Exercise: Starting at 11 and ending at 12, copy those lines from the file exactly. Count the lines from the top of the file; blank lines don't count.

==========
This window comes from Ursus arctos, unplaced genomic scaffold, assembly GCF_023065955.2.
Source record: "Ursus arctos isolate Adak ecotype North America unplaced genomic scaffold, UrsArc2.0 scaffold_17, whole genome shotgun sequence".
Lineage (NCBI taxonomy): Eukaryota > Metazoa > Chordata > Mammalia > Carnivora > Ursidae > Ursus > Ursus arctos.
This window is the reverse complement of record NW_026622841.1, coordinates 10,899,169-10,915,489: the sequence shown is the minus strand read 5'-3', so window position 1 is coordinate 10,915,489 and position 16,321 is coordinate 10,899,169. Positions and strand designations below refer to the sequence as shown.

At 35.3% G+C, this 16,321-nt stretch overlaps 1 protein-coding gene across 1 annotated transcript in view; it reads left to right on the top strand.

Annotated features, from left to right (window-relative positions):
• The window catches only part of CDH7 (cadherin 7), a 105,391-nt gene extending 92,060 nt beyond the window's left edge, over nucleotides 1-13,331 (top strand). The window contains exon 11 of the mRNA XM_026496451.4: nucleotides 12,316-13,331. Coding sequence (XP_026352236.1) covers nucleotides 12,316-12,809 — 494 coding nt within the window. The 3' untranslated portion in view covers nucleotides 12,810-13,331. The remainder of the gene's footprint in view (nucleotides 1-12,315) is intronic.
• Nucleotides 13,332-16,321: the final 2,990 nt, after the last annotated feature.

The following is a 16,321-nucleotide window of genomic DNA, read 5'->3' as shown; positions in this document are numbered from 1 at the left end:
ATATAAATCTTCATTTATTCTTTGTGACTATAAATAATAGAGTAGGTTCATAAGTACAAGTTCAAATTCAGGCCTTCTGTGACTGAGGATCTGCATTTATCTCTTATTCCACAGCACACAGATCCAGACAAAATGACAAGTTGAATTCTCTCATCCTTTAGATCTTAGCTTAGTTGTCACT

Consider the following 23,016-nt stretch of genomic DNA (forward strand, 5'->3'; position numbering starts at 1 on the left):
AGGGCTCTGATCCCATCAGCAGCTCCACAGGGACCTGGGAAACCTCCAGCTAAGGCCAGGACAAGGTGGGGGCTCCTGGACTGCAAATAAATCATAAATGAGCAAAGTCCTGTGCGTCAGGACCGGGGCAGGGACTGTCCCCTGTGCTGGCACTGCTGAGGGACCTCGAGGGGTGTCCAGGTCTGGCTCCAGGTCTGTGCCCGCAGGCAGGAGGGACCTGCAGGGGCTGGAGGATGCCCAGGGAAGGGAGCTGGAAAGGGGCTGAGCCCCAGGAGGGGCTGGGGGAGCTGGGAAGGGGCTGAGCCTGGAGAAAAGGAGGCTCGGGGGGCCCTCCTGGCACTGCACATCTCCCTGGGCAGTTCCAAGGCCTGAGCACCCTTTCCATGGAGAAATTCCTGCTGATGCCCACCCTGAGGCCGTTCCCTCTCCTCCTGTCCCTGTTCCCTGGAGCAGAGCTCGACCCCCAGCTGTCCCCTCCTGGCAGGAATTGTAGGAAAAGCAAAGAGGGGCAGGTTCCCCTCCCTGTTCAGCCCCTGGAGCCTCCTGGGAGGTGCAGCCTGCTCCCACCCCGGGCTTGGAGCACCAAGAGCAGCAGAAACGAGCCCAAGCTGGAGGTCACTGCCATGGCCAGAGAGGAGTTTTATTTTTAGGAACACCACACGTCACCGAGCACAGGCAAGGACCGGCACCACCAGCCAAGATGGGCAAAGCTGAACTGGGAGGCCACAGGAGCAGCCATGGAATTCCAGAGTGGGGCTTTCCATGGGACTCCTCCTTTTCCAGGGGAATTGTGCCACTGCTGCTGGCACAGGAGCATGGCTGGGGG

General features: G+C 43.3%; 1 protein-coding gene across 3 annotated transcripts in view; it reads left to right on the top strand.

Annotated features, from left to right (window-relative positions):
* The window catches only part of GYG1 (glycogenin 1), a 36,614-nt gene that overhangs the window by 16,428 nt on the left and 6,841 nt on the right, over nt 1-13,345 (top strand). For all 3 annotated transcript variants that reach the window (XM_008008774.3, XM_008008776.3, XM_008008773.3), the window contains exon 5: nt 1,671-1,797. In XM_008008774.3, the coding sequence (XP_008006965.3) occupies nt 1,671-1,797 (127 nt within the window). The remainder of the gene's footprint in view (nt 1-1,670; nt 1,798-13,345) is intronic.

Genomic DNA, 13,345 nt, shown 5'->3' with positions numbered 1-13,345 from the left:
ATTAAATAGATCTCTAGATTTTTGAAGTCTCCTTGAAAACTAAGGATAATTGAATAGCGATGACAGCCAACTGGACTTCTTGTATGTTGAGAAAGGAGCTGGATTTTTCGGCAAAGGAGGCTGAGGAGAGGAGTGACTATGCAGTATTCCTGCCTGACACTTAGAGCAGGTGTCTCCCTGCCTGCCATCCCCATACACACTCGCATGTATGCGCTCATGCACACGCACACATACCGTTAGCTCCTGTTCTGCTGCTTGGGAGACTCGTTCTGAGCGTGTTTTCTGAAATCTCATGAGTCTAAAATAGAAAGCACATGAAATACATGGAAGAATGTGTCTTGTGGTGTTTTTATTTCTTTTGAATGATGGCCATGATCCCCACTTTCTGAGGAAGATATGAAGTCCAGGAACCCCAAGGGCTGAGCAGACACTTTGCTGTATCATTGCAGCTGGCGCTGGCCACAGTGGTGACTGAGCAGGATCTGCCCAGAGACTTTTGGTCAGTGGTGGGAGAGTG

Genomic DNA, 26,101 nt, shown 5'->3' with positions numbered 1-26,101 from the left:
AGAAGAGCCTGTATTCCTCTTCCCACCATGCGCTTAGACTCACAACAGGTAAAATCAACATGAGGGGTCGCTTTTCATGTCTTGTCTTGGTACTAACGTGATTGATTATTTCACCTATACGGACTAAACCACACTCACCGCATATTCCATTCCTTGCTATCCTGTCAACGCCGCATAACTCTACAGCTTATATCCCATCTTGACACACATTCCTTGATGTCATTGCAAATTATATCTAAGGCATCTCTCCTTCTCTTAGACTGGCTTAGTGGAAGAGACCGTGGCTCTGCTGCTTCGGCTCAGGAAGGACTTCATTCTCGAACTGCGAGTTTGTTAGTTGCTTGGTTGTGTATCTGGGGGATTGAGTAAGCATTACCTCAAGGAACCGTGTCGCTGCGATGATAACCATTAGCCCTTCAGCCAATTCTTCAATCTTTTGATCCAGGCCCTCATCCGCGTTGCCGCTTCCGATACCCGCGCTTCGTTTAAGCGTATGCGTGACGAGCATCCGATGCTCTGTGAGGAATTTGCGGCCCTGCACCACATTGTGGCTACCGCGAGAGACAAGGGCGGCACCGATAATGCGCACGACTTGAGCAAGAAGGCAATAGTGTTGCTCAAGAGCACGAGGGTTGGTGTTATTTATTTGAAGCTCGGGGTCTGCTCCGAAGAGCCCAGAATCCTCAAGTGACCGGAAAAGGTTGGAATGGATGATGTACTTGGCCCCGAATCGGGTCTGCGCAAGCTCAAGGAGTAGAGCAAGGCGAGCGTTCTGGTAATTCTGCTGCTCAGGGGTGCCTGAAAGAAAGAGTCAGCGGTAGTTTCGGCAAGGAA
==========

Consider the following 23,016-nt stretch of genomic DNA (forward strand, 5'->3'; position numbering starts at 1 on the left):
AGGGCTCTGATCCCATCAGCAGCTCCACAGGGACCTGGGAAACCTCCAGCTAAGGCCAGGACAAGGTGGGGGCTCCTGGACTGCAAATAAATCATAAATGAGCAAAGTCCTGTGCGTCAGGACCGGGGCAGGGACTGTCCCCTGTGCTGGCACTGCTGAGGGACCTCGAGGGGTGTCCAGGTCTGGCTCCAGGTCTGTGCCCGCAGGCAGGAGGGACCTGCAGGGGCTGGAGGATGCCCAGGGAAGGGAGCTGGAAAGGGGCTGAGCCCCAGGAGGGGCTGGGGGAGCTGGGAAGGGGCTGAGCCTGGAGAAAAGGAGGCTCGGGGGGCCCTCCTGGCACTGCACATCTCCCTGGGCAGTTCCAAGGCCTGAGCACCCTTTCCATGGAGAAATTCCTGCTGATGCCCACCCTGAGGCCGTTCCCTCTCCTCCTGTCCCTGTTCCCTGGAGCAGAGCTCGACCCCCAGCTGTCCCCTCCTGGCAGGAATTGTAGGAAAAGCAAAGAGGGGCAGGTTCCCCTCCCTGTTCAGCCCCTGGAGCCTCCTGGGAGGTGCAGCCTGCTCCCACCCCGGGCTTGGAGCACCAAGAGCAGCAGAAACGAGCCCAAGCTGGAGGTCACTGCCATGGCCAGAGAGGAGTTTTATTTTTAGGAACACCACACGTCACCGAGCACAGGCAAGGACCGGCACCACCAGCCAAGATGGGCAAAGCTGAACTGGGAGGCCACAGGAGCAGCCATGGAATTCCAGAGTGGGGCTTTCCATGGGACTCCTCCTTTTCCAGGGGAATTGTGCCACTGCTGCTGGCACAGGAGCATGGCTGGGGG